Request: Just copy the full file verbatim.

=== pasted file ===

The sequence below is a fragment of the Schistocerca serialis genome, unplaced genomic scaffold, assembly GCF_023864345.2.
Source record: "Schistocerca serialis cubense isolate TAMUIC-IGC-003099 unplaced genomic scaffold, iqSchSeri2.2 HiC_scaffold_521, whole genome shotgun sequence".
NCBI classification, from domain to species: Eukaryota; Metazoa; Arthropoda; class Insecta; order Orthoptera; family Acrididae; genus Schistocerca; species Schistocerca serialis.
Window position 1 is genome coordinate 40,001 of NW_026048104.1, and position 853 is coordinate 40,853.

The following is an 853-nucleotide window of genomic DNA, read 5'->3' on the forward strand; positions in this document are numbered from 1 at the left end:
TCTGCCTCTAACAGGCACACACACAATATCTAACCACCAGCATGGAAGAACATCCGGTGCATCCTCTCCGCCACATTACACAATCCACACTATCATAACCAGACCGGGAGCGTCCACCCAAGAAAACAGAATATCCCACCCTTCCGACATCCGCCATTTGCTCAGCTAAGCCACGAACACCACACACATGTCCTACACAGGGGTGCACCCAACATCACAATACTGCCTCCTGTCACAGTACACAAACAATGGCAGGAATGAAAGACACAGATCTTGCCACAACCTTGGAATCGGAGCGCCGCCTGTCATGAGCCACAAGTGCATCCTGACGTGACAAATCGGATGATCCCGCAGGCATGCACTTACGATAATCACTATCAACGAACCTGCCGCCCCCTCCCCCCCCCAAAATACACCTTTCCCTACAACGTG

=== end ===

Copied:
The sequence below is a fragment of the Schistocerca serialis genome, unplaced genomic scaffold, assembly GCF_023864345.2.
Source record: "Schistocerca serialis cubense isolate TAMUIC-IGC-003099 unplaced genomic scaffold, iqSchSeri2.2 HiC_scaffold_521, whole genome shotgun sequence".
NCBI classification, from domain to species: Eukaryota; Metazoa; Arthropoda; class Insecta; order Orthoptera; family Acrididae; genus Schistocerca; species Schistocerca serialis.
Window position 1 is genome coordinate 40,001 of NW_026048104.1, and position 853 is coordinate 40,853.

The following is an 853-nucleotide window of genomic DNA, read 5'->3' on the forward strand; positions in this document are numbered from 1 at the left end:
TCTGCCTCTAACAGGCACACACACAATATCTAACCACCAGCATGGAAGAACATCCGGTGCATCCTCTCCGCCACATTACACAATCCACACTATCATAACCAGACCGGGAGCGTCCACCCAAGAAAACAGAATATCCCACCCTTCCGACATCCGCCATTTGCTCAGCTAAGCCACGAACACCACACACATGTCCTACACAGGGGTGCACCCAACATCACAATACTGCCTCCTGTCACAGTACACAAACAATGGCAGGAATGAAAGACACAGATCTTGCCACAACCTTGGAATCGGAGCGCCGCCTGTCATGAGCCACAAGTGCATCCTGACGTGACAAATCGGATGATCCCGCAGGCATGCACTTACGATAATCACTATCAACGAACCTGCCGCCCCCTCCCCCCCCCAAAATACACCTTTCCCTACAACGTG